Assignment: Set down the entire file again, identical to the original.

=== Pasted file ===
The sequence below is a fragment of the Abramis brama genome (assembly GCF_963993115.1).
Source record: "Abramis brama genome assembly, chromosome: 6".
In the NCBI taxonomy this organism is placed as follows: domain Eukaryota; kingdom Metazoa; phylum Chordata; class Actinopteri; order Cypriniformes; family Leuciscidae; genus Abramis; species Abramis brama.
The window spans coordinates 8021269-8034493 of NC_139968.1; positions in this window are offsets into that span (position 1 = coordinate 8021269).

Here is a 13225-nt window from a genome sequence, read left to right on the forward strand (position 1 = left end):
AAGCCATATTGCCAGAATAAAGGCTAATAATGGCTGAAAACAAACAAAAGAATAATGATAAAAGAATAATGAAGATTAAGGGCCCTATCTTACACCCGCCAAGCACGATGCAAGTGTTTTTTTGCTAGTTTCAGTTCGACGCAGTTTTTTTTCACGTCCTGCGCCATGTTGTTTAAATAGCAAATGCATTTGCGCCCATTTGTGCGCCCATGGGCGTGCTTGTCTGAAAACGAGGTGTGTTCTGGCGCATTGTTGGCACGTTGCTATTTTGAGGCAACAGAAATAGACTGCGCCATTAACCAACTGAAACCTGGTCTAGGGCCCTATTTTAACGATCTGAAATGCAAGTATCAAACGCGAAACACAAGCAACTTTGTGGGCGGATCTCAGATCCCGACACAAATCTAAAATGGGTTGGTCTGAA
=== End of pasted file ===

The sequence below is a fragment of the Abramis brama genome (assembly GCF_963993115.1).
Source record: "Abramis brama genome assembly, chromosome: 6".
In the NCBI taxonomy this organism is placed as follows: domain Eukaryota; kingdom Metazoa; phylum Chordata; class Actinopteri; order Cypriniformes; family Leuciscidae; genus Abramis; species Abramis brama.
The window spans coordinates 8021269-8034493 of NC_139968.1; positions in this window are offsets into that span (position 1 = coordinate 8021269).

Here is a 13225-nt window from a genome sequence, read left to right on the forward strand (position 1 = left end):
AAGCCATATTGCCAGAATAAAGGCTAATAATGGCTGAAAACAAACAAAAGAATAATGATAAAAGAATAATGAAGATTAAGGGCCCTATCTTACACCCGCCAAGCACGATGCAAGTGTTTTTTTGCTAGTTTCAGTTCGACGCAGTTTTTTTTCACGTCCTGCGCCATGTTGTTTAAATAGCAAATGCATTTGCGCCCATTTGTGCGCCCATGGGCGTGCTTGTCTGAAAACGAGGTGTGTTCTGGCGCATTGTTGGCACGTTGCTATTTTGAGGCAACAGAAATAGACTGCGCCATTAACCAACTGAAACCTGGTCTAGGGCCCTATTTTAACGATCTGAAATGCAAGTATCAAACGCGAAACACAAGCAACTTTGTGGGCGGATCTCAGATCCCGACACAAATCTAAAATGGGTTGGTCTGAA